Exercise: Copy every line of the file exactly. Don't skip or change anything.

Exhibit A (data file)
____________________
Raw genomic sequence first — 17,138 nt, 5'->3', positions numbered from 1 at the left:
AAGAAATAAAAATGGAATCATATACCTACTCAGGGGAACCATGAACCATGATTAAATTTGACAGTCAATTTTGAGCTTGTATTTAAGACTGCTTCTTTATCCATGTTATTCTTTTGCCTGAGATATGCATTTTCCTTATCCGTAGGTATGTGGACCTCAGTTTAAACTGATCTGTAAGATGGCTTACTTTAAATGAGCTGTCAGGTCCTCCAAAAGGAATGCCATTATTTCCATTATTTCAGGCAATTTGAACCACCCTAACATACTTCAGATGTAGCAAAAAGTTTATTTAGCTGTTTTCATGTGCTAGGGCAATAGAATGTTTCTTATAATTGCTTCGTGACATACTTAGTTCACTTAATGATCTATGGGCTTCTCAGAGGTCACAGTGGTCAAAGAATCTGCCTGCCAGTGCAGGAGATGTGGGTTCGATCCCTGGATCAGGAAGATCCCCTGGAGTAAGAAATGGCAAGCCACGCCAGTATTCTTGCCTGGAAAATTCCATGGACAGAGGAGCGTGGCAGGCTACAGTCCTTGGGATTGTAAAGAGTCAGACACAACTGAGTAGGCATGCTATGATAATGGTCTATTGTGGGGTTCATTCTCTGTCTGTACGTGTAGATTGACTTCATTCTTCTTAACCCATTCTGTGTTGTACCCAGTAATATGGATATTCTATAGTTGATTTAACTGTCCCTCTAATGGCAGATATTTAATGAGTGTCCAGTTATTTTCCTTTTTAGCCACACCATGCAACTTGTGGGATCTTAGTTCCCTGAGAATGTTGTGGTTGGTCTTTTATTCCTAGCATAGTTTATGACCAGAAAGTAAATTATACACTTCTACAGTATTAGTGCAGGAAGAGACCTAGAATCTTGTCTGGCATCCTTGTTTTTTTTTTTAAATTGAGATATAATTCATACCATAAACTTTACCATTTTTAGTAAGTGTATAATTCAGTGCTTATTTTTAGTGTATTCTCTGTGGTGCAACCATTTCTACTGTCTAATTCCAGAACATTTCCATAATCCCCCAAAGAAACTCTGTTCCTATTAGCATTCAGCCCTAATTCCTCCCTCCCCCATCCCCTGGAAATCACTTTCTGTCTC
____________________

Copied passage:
Raw genomic sequence first — 17,138 nt, 5'->3', positions numbered from 1 at the left:
AAGAAATAAAAATGGAATCATATACCTACTCAGGGGAACCATGAACCATGATTAAATTTGACAGTCAATTTTGAGCTTGTATTTAAGACTGCTTCTTTATCCATGTTATTCTTTTGCCTGAGATATGCATTTTCCTTATCCGTAGGTATGTGGACCTCAGTTTAAACTGATCTGTAAGATGGCTTACTTTAAATGAGCTGTCAGGTCCTCCAAAAGGAATGCCATTATTTCCATTATTTCAGGCAATTTGAACCACCCTAACATACTTCAGATGTAGCAAAAAGTTTATTTAGCTGTTTTCATGTGCTAGGGCAATAGAATGTTTCTTATAATTGCTTCGTGACATACTTAGTTCACTTAATGATCTATGGGCTTCTCAGAGGTCACAGTGGTCAAAGAATCTGCCTGCCAGTGCAGGAGATGTGGGTTCGATCCCTGGATCAGGAAGATCCCCTGGAGTAAGAAATGGCAAGCCACGCCAGTATTCTTGCCTGGAAAATTCCATGGACAGAGGAGCGTGGCAGGCTACAGTCCTTGGGATTGTAAAGAGTCAGACACAACTGAGTAGGCATGCTATGATAATGGTCTATTGTGGGGTTCATTCTCTGTCTGTACGTGTAGATTGACTTCATTCTTCTTAACCCATTCTGTGTTGTACCCAGTAATATGGATATTCTATAGTTGATTTAACTGTCCCTCTAATGGCAGATATTTAATGAGTGTCCAGTTATTTTCCTTTTTAGCCACACCATGCAACTTGTGGGATCTTAGTTCCCTGAGAATGTTGTGGTTGGTCTTTTATTCCTAGCATAGTTTATGACCAGAAAGTAAATTATACACTTCTACAGTATTAGTGCAGGAAGAGACCTAGAATCTTGTCTGGCATCCTTGTTTTTTTTTTTAAATTGAGATATAATTCATACCATAAACTTTACCATTTTTAGTAAGTGTATAATTCAGTGCTTATTTTTAGTGTATTCTCTGTGGTGCAACCATTTCTACTGTCTAATTCCAGAACATTTCCATAATCCCCCAAAGAAACTCTGTTCCTATTAGCATTCAGCCCTAATTCCTCCCTCCCCCATCCCCTGGAAATCACTTTCTGTCTC